Cookies

We use cookies to ensure that we give you the best experience on our website. You can change your cookie settings at any time. Otherwise, we'll assume you're OK to continue.

Durham University News

News

Iran needs to be “part of the solution”, says Durham University expert

(29 January 2009)

Diplomatic engagement with Iran is increasingly necessary as the country’s global strategic importance grows, expert says.

As the 30th anniversary of the Iranian Revolution (Sunday, February 1), approaches Dr Reza Molavi, said Iran needed to “be part of the solution”, particularly in relation to meeting the world’s energy needs.

February 1, 1979, saw the return of the exiled Ayatollah Khomeini to Iran, sparking the revolution that established the current Islamic Republic.

Dr Molavi, Executive Director of the Centre for Iranian Studies, at Durham University, said: “Although the Iranian Revolution happened 30 years ago its effects are still being felt today as Iran becomes of increasing strategic importance on both the Middle East and World stage.

“Iran’s importance has been recognised by President Barack Obama with the announcement that the USA would look at engaging in direct diplomacy with Iran.

“We need to make Iran part of the solution. We cannot afford to continue with an artificially motivated and constructed policy of containment.

“Importantly Iran has vast reserves of oil and gas which could help meet the world’s current energy needs.

“If the European Union genuinely wants to reduce its reliance on Russian energy then it must approach the issue pragmatically, not ideologically.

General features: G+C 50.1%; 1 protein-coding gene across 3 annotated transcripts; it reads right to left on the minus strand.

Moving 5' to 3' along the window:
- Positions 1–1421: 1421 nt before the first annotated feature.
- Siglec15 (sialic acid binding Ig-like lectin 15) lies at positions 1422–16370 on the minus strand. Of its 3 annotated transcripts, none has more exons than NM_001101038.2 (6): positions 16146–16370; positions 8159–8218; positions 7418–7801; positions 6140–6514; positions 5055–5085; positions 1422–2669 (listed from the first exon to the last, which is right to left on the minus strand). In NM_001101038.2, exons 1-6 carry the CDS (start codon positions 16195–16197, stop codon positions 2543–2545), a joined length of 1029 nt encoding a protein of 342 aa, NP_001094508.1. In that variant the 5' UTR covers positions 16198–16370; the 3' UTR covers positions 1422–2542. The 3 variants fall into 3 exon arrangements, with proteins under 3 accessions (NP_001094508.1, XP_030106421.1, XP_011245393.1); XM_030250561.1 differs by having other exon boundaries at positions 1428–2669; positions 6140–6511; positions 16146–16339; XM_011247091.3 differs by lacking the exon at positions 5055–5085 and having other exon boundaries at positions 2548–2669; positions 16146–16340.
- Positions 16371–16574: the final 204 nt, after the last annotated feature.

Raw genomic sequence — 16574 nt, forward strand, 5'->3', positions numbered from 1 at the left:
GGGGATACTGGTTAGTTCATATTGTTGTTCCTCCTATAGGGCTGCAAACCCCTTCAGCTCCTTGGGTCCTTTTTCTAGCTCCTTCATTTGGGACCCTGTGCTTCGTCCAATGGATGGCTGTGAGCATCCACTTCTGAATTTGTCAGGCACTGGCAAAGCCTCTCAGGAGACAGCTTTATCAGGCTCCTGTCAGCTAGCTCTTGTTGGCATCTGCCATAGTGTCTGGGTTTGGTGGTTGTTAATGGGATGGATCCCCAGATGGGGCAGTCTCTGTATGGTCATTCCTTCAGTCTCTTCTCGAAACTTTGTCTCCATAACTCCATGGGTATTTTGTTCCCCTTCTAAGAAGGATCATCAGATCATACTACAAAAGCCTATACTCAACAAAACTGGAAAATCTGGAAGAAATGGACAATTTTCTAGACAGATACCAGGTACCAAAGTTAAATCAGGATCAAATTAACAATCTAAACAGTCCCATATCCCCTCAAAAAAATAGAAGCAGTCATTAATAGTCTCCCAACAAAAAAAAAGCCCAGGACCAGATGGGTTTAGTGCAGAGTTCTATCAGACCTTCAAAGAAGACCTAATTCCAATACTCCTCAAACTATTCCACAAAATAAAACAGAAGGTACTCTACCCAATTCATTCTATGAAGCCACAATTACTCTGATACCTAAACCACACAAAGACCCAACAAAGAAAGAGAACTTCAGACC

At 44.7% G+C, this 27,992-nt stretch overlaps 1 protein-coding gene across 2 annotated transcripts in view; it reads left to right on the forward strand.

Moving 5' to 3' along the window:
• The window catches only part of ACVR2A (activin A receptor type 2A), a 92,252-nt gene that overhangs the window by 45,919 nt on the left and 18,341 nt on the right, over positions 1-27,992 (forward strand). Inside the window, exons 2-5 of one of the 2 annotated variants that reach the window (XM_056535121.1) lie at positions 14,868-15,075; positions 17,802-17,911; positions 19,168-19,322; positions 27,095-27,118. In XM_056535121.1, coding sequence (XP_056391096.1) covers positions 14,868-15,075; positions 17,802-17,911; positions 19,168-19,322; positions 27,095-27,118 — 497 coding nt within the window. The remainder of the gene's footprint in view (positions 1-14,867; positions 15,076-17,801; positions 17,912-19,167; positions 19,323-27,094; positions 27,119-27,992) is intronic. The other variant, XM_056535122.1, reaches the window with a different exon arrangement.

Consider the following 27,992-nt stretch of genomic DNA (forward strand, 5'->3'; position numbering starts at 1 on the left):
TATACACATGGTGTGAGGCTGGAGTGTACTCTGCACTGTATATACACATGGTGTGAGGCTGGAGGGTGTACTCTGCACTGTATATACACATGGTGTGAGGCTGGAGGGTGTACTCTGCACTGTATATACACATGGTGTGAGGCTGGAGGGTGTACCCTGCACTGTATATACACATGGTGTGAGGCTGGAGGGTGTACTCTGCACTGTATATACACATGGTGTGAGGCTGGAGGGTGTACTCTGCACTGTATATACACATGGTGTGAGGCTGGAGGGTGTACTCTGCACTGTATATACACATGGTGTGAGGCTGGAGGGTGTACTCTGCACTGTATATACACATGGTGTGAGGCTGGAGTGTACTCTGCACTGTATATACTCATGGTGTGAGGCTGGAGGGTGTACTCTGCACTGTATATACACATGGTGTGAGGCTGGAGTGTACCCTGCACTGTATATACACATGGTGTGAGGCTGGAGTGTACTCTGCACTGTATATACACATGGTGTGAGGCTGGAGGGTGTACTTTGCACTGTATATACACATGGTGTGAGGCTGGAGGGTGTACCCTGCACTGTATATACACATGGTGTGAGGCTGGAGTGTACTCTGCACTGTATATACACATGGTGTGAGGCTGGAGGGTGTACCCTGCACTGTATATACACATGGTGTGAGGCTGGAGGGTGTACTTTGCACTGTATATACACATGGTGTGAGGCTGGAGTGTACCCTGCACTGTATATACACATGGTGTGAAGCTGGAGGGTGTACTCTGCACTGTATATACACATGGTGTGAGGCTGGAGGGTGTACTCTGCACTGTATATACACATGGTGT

“If future energy demands are to be met we need to increase investment. We cannot rely on aged oil fields. Investment needs to extend to Iran’s oil and gas resources and infrastructure.”

Dr Molavi said that Iran had gone through turbulent times in the 30 years since the revolution.

He said: “Since the early days of the revolution and the ascendance of the clergy to the seat of power, Iran has seen eight years of brutal war with Saddam Hussein’s Iraq, revolutionary purges, the American hostage crisis, the infamous Salman Rushdie fatwa and cultural revolution.

“The country has also drawn widespread criticism of its nuclear programme and has incurred sanctions and international isolation.

“However it has also witnessed the rapid expansion of civil society, the institution of local government and the participation of women en masse in Iranian society. Moreover 70 per cent of Iran’s population are under the age of 30 and with every passing day they are demanding more from their leaders.”

Share this story